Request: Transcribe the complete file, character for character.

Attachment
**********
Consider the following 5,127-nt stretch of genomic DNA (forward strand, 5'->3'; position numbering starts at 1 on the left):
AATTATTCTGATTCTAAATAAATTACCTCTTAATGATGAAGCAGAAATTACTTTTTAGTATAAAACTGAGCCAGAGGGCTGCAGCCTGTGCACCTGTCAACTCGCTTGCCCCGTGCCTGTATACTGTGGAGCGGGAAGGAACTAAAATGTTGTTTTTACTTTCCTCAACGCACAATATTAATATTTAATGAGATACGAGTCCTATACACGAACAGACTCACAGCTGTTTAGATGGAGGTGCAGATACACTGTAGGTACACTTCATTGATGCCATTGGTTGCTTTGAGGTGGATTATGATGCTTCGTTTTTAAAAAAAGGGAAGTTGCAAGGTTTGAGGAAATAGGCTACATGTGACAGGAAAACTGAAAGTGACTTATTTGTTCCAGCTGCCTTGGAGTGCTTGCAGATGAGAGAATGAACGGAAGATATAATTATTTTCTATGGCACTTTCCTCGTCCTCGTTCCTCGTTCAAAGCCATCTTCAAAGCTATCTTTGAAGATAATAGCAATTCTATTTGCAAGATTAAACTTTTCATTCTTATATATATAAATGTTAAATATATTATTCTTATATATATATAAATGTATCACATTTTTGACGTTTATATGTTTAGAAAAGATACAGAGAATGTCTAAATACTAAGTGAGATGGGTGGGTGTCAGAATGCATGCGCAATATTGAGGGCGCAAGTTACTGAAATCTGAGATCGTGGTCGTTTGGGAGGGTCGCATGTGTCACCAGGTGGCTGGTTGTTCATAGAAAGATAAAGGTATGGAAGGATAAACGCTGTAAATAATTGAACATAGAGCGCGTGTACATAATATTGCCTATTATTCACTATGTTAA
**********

Consider the following 5,127-nt stretch of genomic DNA (forward strand, 5'->3'; position numbering starts at 1 on the left):
AATTATTCTGATTCTAAATAAATTACCTCTTAATGATGAAGCAGAAATTACTTTTTAGTATAAAACTGAGCCAGAGGGCTGCAGCCTGTGCACCTGTCAACTCGCTTGCCCCGTGCCTGTATACTGTGGAGCGGGAAGGAACTAAAATGTTGTTTTTACTTTCCTCAACGCACAATATTAATATTTAATGAGATACGAGTCCTATACACGAACAGACTCACAGCTGTTTAGATGGAGGTGCAGATACACTGTAGGTACACTTCATTGATGCCATTGGTTGCTTTGAGGTGGATTATGATGCTTCGTTTTTAAAAAAAGGGAAGTTGCAAGGTTTGAGGAAATAGGCTACATGTGACAGGAAAACTGAAAGTGACTTATTTGTTCCAGCTGCCTTGGAGTGCTTGCAGATGAGAGAATGAACGGAAGATATAATTATTTTCTATGGCACTTTCCTCGTCCTCGTTCCTCGTTCAAAGCCATCTTCAAAGCTATCTTTGAAGATAATAGCAATTCTATTTGCAAGATTAAACTTTTCATTCTTATATATATAAATGTTAAATATATTATTCTTATATATATATAAATGTATCACATTTTTGACGTTTATATGTTTAGAAAAGATACAGAGAATGTCTAAATACTAAGTGAGATGGGTGGGTGTCAGAATGCATGCGCAATATTGAGGGCGCAAGTTACTGAAATCTGAGATCGTGGTCGTTTGGGAGGGTCGCATGTGTCACCAGGTGGCTGGTTGTTCATAGAAAGATAAAGGTATGGAAGGATAAACGCTGTAAATAATTGAACATAGAGCGCGTGTACATAATATTGCCTATTATTCACTATGTTAA